Skip to main content.

Black History Month: James Love


James Love, Licensing Engineer at Plant Hatch

How long have you been with the company and/or in this current role?

I have been with the company for almost 18 years. I have been in my current role since August 2019 – so, about a year and a half.

Give us a brief description of your job duties.

As the Plant Hatch Licensing Engineer, I serve as a regulatory conscience of the site with respect to maintaining the site design and licensing basis. I also prepare, review and submit various Nuclear Regulatory Commission (NRC) correspondence, interface with NRC Residents and NRC Inspectors during site inspections, provide lead functional area support during NRC inspections and serve as the Commitments Coordinator.

What other roles have you had at Southern Nuclear / Southern Company?  

  • Fire Protection Engineer
  • Nuclear Oversight Auditor & Assessor
  • Nuclear Oversight Supervisor/Manager
  • Shift Support Supervisor In-Training (SSSIT)
  • Engineering Supervisor
  • Design Engineer
  • Licensing Engineer

Why and when did you become interested in the nuclear industry?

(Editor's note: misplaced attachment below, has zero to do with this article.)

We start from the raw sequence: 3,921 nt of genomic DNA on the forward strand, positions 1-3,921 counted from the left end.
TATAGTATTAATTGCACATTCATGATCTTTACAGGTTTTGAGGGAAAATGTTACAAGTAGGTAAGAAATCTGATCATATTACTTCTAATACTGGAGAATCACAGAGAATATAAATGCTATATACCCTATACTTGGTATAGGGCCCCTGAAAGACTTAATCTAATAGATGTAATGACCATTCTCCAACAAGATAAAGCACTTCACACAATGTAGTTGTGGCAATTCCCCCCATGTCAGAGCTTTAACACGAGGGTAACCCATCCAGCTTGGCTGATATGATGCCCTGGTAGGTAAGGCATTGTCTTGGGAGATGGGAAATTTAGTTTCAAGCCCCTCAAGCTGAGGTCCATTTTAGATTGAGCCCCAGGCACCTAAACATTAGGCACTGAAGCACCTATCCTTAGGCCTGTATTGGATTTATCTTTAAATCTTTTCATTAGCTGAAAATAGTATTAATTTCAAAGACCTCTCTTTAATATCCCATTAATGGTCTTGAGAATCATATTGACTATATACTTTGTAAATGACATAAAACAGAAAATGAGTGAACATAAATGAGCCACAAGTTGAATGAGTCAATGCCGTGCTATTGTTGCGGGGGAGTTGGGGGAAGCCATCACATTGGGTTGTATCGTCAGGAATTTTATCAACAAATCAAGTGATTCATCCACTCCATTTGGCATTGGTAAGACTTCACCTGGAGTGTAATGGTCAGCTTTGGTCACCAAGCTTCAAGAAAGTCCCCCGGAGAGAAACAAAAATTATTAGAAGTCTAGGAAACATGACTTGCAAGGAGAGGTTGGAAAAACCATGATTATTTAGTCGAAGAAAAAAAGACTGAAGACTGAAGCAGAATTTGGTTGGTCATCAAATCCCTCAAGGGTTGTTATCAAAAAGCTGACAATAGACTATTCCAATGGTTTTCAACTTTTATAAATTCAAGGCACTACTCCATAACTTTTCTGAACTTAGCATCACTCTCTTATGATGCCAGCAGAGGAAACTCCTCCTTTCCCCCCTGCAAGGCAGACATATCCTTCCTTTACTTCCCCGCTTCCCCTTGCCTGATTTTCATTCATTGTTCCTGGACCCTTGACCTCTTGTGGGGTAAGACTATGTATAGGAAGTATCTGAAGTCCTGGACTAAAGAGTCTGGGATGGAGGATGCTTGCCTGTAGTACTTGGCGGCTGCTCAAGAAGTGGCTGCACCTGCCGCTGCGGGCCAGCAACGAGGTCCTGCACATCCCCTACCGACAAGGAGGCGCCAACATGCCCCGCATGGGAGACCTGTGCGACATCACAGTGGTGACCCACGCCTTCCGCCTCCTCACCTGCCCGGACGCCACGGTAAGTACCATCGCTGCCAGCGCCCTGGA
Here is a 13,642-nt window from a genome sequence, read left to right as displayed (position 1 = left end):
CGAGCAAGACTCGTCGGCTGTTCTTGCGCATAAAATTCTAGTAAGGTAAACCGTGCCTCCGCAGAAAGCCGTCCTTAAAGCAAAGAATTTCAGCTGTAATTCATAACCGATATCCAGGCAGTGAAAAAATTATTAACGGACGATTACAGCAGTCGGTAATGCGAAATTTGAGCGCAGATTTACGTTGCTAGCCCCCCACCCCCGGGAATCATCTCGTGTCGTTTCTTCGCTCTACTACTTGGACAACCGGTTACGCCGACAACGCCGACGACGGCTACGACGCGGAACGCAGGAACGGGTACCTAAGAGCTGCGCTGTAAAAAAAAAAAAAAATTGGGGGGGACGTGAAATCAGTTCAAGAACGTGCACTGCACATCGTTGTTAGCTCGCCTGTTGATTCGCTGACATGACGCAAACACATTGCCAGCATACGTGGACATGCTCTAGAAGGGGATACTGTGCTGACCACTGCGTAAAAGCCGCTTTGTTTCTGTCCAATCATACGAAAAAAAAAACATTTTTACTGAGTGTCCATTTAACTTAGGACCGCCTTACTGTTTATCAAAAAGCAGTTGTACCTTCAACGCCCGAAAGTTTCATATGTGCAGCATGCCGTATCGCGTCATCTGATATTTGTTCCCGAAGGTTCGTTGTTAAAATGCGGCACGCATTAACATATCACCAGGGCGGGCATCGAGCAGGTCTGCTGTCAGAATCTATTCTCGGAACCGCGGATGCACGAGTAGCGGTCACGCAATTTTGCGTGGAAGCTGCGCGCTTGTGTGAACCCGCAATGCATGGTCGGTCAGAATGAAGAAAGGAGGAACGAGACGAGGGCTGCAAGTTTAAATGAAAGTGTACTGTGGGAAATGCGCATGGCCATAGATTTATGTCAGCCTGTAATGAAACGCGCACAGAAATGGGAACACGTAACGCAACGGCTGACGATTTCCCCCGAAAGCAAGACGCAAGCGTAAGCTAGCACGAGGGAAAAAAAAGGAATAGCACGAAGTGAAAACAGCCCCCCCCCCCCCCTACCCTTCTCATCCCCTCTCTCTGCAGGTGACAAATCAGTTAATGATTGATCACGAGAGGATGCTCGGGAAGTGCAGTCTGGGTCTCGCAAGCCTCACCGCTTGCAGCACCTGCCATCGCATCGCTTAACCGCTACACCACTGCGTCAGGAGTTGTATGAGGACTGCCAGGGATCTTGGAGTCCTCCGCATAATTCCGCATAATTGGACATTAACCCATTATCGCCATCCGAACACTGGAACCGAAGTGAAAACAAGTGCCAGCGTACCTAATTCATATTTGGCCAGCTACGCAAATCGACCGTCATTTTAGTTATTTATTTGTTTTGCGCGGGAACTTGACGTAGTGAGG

My interest in the nuclear industry or nuclear power began in kindergarten, when I visited Plant Hatch for the first time.

What do you think it takes to succeed in the nuclear industry?

Safety First, Unquestionable Trust, Superior Performance and Total Commitment 

What are some obstacles you’ve faced on your journey to success?

An obstacle that I have faced on my journey to success is being comfortable with being uncomfortable. Professional growth, or growth in general, stems from being in uncomfortable situations. I have come to realize the only way for me to grow professionally is to step outside of my comfort zone and go where the demands are high and where there is pressure to perform. 

What advice do you have for others who want to follow in your footsteps?

I would advise others to work hard and strive to meet expectations, communicate frequently, openly and effectively, and always be open to constructive feedback and act upon it.

What does Black History Month mean to you?

My opinion on Black History Month may be a little controversial, but I think that Black history shouldn’t be relegated to one month. I feel that it is time to end Black History Month and incorporate all the history and achievements of Black Americans into American history.

Was there a particular African American mentor, trailblazer, or historic figure whom you admired or who inspired you at some point in your life? 

There were many historic figures and trailblazers who I have read about and admire for various reasons; however, my father was the figure I watched daily. He instilled in me the belief of hard work and in doing the job right the first time.